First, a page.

Chitrakathi is an ancient folk tradition and a unique style of painting, dating back to the 17th century. It is practiced in Pinguli, a small village in the district of Sindhudurg, in the Indian State of Maharashtra.
“Chitra” means picture and “katha” means story. Together, the term “Chitrakathi” was originally used to describe storytellers who narrated stories using visual aids accompanied by music. Broadly, Chitrakatha is identified in three forms, leather puppet shows, stringed wooden puppets and picture stories. Only the latter, Picture Stories, narrated using a series of paintings, are now identified as Chitrakathi.
History and Origin:
Chitrakathi Art has been a long standing tradition of tribal life and is an almost extinct art form practiced by the Thakar tribal community of Maharashtra. The Chitrakathi artists are a community of migrating storytellers found all over Maharashtra, some parts of Andhra Pradesh and Karnataka.
It also known as Paithani art and is used to narrate stories from the Ramayana and Mahabharata. This ancient art form was a hugely popular source of entertainment among village crowds in Maharashtra. The signature musical accompaniment was usually given by Veena, with Duduk and Taal as supporting instruments.
Chitrakathi artwork is created as a series of single sheets of paintings. All paintings belonging to one story are kept in a bundle called “Pothi”, which is set of pictures containing 30 to 50 pages arranged in chronological order. These pages are unbound like the pages of ancient Indian epics. Some Pothis date back to around 300 years whereas some, more recent, are 50 to 60 years old.
The themes of Chitrakathi paintings include stories on local versions of Ramayana, Mahabharata, various folk tales and stories from the Puranas. The paintings are usually created on paper or canvas sheets, with brushes and natural, hand-made water colors. The use of brownish tones of stone colors gives an exceptional effect to the artwork. Figures in paintings are generally stylized portrayed using bold colors and expressive strokes.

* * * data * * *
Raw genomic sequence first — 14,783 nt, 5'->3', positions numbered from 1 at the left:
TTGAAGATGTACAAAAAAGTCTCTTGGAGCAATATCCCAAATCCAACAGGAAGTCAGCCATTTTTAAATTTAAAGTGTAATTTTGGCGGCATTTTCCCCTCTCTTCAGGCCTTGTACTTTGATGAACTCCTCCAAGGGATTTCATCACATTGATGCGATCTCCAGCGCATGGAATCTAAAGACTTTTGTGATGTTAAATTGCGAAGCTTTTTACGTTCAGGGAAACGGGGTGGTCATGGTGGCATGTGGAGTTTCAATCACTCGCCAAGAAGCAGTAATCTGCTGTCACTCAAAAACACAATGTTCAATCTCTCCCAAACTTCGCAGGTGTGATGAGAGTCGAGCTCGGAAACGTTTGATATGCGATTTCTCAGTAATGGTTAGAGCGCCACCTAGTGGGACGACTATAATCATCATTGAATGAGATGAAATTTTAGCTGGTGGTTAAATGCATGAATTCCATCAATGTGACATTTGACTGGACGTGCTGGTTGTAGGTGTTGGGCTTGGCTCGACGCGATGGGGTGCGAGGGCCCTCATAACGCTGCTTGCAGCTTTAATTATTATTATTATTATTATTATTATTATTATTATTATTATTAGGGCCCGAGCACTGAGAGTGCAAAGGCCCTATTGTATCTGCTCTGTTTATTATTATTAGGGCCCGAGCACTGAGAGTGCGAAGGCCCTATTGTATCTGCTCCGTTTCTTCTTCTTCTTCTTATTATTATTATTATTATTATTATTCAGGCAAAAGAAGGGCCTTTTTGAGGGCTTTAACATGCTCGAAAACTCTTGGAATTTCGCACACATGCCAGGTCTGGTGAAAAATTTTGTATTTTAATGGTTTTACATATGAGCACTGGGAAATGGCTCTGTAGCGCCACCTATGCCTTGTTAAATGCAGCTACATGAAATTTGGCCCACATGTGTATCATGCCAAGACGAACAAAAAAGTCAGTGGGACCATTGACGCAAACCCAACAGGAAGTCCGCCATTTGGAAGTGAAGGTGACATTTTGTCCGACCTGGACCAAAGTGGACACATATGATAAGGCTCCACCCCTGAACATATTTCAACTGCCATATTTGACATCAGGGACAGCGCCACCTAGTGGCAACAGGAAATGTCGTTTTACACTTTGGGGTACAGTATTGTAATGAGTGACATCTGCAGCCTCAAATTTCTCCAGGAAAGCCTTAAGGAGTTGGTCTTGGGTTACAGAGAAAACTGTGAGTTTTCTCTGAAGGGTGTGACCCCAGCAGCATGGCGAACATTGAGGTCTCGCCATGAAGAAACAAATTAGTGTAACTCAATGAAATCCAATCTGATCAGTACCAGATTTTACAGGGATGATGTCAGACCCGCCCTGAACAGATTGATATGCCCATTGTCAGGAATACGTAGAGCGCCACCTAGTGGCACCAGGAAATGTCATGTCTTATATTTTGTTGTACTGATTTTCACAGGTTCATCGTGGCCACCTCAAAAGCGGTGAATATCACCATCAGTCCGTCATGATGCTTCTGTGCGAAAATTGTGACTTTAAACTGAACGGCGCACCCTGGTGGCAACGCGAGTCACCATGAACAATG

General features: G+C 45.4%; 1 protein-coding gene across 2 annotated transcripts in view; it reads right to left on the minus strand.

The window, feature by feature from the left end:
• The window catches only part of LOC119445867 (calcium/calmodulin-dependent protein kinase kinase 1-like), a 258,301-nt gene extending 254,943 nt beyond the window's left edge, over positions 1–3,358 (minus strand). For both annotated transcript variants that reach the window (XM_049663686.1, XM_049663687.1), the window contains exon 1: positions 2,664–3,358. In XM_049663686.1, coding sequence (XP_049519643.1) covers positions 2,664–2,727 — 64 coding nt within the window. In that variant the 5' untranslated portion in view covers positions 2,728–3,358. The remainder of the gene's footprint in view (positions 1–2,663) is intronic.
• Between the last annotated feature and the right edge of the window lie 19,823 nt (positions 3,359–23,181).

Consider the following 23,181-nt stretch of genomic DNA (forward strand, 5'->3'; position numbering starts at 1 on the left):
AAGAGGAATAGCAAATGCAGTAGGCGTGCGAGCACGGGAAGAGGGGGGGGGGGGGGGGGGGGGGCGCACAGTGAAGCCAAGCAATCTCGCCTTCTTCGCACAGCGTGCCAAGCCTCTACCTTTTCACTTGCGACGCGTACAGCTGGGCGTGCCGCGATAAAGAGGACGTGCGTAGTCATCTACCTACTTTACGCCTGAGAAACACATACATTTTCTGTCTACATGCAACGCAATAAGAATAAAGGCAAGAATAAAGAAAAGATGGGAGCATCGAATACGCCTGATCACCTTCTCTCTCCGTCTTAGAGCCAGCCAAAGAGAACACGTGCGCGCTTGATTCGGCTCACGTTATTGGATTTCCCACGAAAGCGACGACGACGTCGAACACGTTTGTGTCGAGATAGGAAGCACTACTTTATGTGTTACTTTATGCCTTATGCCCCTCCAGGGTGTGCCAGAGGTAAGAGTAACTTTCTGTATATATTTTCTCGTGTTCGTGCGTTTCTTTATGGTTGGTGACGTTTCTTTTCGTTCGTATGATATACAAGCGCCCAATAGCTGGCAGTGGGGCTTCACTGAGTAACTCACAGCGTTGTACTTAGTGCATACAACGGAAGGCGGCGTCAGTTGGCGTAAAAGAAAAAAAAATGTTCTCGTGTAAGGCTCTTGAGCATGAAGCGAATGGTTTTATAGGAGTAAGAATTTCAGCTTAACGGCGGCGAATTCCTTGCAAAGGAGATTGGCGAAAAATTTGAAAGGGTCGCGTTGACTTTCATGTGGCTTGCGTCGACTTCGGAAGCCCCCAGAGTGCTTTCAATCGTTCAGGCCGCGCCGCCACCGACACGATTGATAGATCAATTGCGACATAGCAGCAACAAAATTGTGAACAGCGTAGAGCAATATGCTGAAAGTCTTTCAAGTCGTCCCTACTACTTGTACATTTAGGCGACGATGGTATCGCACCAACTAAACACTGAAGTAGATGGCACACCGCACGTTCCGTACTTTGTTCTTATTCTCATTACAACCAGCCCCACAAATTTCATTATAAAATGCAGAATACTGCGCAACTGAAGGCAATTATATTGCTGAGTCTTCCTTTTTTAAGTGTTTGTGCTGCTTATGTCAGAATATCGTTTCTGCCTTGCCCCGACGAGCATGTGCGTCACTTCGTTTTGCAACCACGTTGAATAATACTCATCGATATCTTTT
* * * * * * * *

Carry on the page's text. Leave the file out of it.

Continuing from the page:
Even though Chitrakathi was a popular recreational source among the older tribal generations, very few performers of this art are present today in Maharashtra. With the increasing urbanization and changing lifestyle of rural people, traditional art forms do not get a sufficient audience.
The Thakar tribe, who kept the Chitrakathi tradition alive for centuries, is finding it difficult to carry on in the absence of patronage. Earlier, one artist would keep about 40 to 50 Pothis but today, unfortunately, only 15 to 20 Pothis are found to be in good condition.
The government of Maharashtra state and other cultural organizations from the central government are coming forward to extend a helping hand. Several workshops, seminars, and orientation training programs are being organized to make it popular. Scholarship programs and financial assistance is being extended for those who want to be torchbearers of the tradition.
With the help of the government, non-government organizations and educational institutes Chitrakathi is sure to continue with full-fledged glory in the coming decades.
In the year 2006, Shri Parshuram Gangavane took upon himself a task of revitalizing this 400 year old Chitrakathi art at both domestic and international levels. With this goal in mind, he founded the TAKA museum & art gallery, which showcases Thakar Tribal folk Arts of Sindhudurg district of Maharashtra.
He has also carried out many Workshops, Exhibitions & Presentation programs across India. Under his guidance, his sons, Eknath & Chetan Gangavane, are also contributing towards the development of Chitrakathi Paintings and to preserve the Ancient art form of Pinguli. More than 1000 students & Research Scholars have been taught so far by him and his two sons.
He founded Vishram Thakar Adivasi Kala Aangan Charitable Trust in 2007, with a vision of conserving age old Thakar Tribal and Folk art and spreading it to various parts of the country and overseas. Through this trust, he accepts donations from Samaritans all over the world, who would like to lend a hand, in helping him carry out this wonderful work. The trust also helps him conducts various training classes for schools, colleges and for art lovers too.
Parshuram Gangavane received an award from the Maharashtra state government in 2009 for the preservation of folk arts.
The Gangavane family has also initiated a homestay scheme, a project undertaken by the social tourism organization Culture Aangan.